A parable beyond archetypes
A parable beyond archetypes

A parable beyond archetypes

It's not the plot that surprises in the latest Star Trek film, but rather the more complicated characters than the simple archetypes of the franchise's early years.

July 3 rd 2009

I still have vivid memories of coming home from middle school, grabbing a quick snack, and then gathering with my family in front of the television to watch Gene Roddenberry's classic science fiction creation, Star Trek. Since the television was a recent addition to our family, I was unaware that each episode was a rerun, or even considered that what I was watching was more than twenty years old. The show fascinated me. It was fun to imagine an alternative world with other creatures and think about what the future might hold.

The original Star Trek series began airing in one-hour episodes in 1966 and ran for three seasons. It was eventually cancelled due to low ratings—hard to believe, since by now there have been five spin-off TV series and eleven films based in the universe Roddenberry created. While Roddenberry passed away in 1991, he has had an immense influence on science fiction.

Science fiction is a fascinating genre because it casts a vision of a possible future based on a scientific worldview. With vast technological progress, especially in the last hundred years, science fiction captures the contemporary imagination by telling a story that considers a "what if" scenario about the opportunities and consequences from further insights and developments in scientific knowledge and application. These imagined futures provide a story in which we can reflect on cultural problems and technological issues that we currently face. At its core, most science fiction deals with what it means to be human in the conflict between individual freedom and the limits to that freedom in society. These stories serve as parables that question and challenge the values that humans espouse.

Star Trek is best known for commenting on contemporary issues by following the travels of the USS Enterprise. The Enterprise spacecraft is sent by the humans to discover and explore other life forms in the universe. Each alien species or planet confronted the crew with all kinds of challenges that increased their knowledge not only of the universe, but also more fundamentally about what it means to be human.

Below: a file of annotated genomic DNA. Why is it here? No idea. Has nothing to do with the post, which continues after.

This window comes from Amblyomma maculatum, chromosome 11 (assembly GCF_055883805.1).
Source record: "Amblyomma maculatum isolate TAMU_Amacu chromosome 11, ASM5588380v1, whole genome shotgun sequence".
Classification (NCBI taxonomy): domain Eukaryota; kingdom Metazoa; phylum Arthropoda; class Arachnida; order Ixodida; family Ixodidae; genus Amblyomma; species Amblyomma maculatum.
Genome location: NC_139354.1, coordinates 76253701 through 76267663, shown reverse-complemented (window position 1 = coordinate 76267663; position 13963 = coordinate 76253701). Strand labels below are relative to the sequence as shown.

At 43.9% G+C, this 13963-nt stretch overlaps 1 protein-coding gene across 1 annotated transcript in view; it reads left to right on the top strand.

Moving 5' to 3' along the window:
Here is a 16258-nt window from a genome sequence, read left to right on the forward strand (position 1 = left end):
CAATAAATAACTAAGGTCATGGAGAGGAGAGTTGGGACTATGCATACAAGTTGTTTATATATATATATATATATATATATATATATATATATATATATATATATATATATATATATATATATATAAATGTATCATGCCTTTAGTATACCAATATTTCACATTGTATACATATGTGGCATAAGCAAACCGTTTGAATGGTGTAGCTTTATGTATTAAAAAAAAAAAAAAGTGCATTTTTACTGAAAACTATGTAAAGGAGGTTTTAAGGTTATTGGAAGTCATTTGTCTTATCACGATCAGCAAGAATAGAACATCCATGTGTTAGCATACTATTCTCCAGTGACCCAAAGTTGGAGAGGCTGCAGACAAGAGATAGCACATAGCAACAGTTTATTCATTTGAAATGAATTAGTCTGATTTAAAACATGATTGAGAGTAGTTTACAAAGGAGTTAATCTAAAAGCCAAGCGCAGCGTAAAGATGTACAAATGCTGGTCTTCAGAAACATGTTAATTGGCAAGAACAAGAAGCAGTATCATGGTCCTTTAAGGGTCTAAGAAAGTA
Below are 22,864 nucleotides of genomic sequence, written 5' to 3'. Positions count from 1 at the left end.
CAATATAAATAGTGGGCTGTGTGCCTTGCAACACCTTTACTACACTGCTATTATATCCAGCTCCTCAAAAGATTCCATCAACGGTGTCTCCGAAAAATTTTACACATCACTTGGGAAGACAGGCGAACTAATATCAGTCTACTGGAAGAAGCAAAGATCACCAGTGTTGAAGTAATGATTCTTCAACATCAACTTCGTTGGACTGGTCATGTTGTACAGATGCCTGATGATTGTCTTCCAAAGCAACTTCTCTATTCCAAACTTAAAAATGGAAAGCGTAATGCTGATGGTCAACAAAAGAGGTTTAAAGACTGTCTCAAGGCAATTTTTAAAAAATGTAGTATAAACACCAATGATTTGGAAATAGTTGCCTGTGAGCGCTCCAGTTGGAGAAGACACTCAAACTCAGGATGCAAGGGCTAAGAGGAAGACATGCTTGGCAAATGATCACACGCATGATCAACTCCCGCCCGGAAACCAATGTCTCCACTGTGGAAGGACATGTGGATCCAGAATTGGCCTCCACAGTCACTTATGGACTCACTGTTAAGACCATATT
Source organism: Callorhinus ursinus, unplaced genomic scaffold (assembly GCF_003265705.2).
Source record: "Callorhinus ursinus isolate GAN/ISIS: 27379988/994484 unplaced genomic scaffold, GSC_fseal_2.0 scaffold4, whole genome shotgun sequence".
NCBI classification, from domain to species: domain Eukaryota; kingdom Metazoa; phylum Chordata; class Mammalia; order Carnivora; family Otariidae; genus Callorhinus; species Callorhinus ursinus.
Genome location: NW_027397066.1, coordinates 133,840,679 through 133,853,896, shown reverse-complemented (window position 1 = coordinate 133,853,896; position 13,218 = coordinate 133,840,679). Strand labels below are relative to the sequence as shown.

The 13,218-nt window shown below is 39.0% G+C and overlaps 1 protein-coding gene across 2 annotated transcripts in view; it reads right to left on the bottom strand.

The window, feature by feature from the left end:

Analysis of Star Trek often focuses on the archetypal characteristics of the crew. Captain Kirk is bold and intuitive; Spock controls his emotions and is ruled by logic; Dr. McCoy is always the pessimist. While the characters often play to these biases, this kind of critique simply reduces the characters to one note, rather than understanding them as multi-dimensional people.


J.J. Abrams (best known for writing the TV series' Lost and Alias) directs the latest film in the Star Trek franchise, which takes the viewer back to the origins of the USS Enterprise and its main crew members: Capt. James Kirk, Spock, and Dr. McCoy. It is not the plot that surprises in this excellent film. Instead, it complicates the simple archetypes by showing how each character has to understand their own abilities and trust in the abilities of others. So, while Spock tries to control his emotions, it is his loss of control that allows for Kirk to take charge and think clearly and logically to outwit the enemy.

The film does a wonderful job of showing how important friendship is, and how no one can make it alone. Each character is able to see how they need each other if they are all going to survive and excel at their mission toward greater knowledge and exploration. It is the complicated and lasting friendships that ultimately drive Kirk and Spock and the rest of the crew "to boldly go where no man has gone before."

Topics: Arts Culture
Greg Veltman
Greg Veltman

Greg Veltman and his wife Andrea live in Calgary, Alberta. While he is pursuing a Ph.D. in Higher Education at Azusa Pacific University, he works as the Multi-Faith Chaplaincy Coordinator at Mount Royal University, and as a Research and Program Coordinator with the Jaffray Centre for Global Initiatives at Ambrose University. He is also a research associate with Race and Justice in Higher Education. Find out more at: www.gregveltman.wordpress.com


Download and Share Articles From The Comment Reader

An introduction to Public Theology for the Common Good

Want more of the same fresh, thought-provoking content delivered right to your inbox once a week?